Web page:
The Copyright Office lists these works which are commonly registered: apps, blogs, computer programs, databases, mask works, screen displays, spreadsheets, video games, virtual reality environments, and websites.
See this page.
The answer to this is how copyright has evolved to cover software. When a consumer buys a copy of a song, for example through a physical CD, he owns the CD, not the intellectual property represented by the CD. This principle is called first sale, and it allows the purchaser of the CD to lend it to others, or resell that one CD. But with software, owners were lending their copies to others, who had to install the copy on their computers in order for it to work, which they would then lend to others, rinse and repeat. This of course meant that the software developer was only getting paid once while the software was installed multiple times.
Software developers took the position that buyers were not purchasing copies to own, but entering into a copyright license agreement, in essence saying the first sale doctrine wasn’t applicable to software. Software sellers began to use the “shrink-wrap license” in the terms and conditions. Of course, purchasers weren’t aware of the terms and conditions prior to buying the software, since they were contained in fine print inside the packaging.
As distribution moved more to the internet, the shrink-wrap license became the click-through license, with buyers expressing their acceptance by clicking on an icon. But there has been tension between purchase and license models for software.
Generally, yes. The source code for your computer program may be protected copyright. Each version of a computer program comprising new, copyrightable material is considered a separate work requiring a new copyright application. If, however, your program is unpublished, you may be able to register multiple versions of the same program by submitting them together as an “unpublished collection.”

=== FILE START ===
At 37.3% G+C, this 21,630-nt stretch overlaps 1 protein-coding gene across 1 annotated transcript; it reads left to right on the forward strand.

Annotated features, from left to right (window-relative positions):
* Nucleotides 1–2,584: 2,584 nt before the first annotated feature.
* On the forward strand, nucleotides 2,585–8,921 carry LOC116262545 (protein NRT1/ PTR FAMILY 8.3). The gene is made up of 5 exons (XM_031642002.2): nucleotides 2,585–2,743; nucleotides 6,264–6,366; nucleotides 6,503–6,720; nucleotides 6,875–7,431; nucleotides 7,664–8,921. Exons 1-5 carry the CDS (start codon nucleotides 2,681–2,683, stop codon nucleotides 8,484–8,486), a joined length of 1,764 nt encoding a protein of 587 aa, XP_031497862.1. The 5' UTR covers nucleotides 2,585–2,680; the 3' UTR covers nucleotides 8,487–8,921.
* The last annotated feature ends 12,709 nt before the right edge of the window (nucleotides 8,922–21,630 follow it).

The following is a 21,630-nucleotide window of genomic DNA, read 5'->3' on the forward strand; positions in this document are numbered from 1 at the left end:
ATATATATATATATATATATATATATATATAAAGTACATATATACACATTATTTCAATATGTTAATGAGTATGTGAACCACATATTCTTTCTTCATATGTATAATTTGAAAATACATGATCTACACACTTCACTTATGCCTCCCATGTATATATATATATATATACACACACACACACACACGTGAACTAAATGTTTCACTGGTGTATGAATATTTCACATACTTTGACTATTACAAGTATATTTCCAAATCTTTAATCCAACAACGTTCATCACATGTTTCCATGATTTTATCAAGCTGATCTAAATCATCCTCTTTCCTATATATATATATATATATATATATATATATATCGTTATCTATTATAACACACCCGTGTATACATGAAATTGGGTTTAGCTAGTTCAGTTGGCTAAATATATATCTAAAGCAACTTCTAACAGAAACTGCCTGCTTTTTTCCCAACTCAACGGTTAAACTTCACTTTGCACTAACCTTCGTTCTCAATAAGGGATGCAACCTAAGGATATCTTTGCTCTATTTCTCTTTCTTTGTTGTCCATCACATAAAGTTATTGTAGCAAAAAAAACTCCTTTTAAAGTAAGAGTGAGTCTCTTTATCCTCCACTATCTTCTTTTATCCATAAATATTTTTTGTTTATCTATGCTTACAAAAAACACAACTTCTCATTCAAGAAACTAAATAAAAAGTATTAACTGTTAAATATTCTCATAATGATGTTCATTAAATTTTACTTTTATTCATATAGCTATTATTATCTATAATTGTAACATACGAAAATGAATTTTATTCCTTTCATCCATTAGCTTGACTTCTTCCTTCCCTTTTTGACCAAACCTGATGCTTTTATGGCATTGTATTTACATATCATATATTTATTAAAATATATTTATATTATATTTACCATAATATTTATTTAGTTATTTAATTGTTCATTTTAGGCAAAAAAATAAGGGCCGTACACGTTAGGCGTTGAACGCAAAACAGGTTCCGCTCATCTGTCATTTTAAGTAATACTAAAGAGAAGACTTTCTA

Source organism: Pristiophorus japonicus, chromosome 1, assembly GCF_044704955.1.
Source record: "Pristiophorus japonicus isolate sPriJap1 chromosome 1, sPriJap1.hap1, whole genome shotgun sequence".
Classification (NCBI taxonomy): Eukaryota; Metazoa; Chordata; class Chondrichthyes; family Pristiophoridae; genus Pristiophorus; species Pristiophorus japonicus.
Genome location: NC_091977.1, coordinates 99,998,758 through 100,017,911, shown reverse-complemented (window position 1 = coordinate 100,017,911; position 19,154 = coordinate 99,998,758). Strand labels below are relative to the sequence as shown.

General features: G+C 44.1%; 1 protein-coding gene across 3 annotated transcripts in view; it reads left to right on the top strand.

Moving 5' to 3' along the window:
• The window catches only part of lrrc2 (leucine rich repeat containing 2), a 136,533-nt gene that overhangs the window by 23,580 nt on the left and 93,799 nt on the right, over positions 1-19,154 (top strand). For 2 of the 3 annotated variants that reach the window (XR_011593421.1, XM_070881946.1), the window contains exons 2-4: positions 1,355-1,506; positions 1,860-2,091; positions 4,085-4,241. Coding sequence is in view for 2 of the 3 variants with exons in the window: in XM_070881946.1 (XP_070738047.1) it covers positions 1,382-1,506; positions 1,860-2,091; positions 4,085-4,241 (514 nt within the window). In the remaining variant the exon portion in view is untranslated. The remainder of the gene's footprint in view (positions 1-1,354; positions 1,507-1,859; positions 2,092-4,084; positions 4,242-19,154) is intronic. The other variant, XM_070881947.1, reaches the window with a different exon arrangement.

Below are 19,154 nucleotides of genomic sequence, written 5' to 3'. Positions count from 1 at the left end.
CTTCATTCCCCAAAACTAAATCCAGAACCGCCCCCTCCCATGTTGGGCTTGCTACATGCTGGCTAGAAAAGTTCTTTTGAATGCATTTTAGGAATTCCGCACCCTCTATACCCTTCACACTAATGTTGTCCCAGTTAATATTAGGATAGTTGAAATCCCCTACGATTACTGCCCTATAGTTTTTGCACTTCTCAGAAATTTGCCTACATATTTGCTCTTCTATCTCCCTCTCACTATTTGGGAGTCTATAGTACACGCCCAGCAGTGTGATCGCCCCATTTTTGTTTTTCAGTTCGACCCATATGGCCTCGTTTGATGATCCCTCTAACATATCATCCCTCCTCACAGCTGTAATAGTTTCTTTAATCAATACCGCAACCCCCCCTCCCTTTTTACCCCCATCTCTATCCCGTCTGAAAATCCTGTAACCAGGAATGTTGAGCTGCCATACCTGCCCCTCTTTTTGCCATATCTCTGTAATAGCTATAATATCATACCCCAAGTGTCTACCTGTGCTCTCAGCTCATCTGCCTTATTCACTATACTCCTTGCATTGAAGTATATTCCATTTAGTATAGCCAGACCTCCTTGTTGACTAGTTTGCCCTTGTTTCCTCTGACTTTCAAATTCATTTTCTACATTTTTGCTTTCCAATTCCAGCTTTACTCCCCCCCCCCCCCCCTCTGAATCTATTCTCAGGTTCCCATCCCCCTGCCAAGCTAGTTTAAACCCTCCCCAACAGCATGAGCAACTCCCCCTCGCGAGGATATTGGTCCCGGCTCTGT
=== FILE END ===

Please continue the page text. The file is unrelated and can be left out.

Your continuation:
Except in limited circumstances, a registration for source code does not cover earlier versions of the work or pre-existing material within the source code. Examples of material that cannot be included in your registration include source code owned by a third party or source code that is within the public domain.
You can still obtain a copyright registration for source code containing trade secret material using special procedures outlined by the Copyright Office, which are designed to protect trade secrets in software code.
HTML is not source code, and therefore the Copyright Office will not register HTML as a computer program. HTML is often generated by automated website design software, and in such cases cannot be registered. HTML can be registered as a literary work if it was created by a human being, and so long as it contains sufficient creative authorship to be considered copyrightable material.
The deposit requirements for registering HTML are very specific, and there are specific limitations to what the registration in the HTML will cover. For instance, a registration in HTML will not cover audio, visual, or audiovisual content that may appear on a website and is not perceptible in the HTML.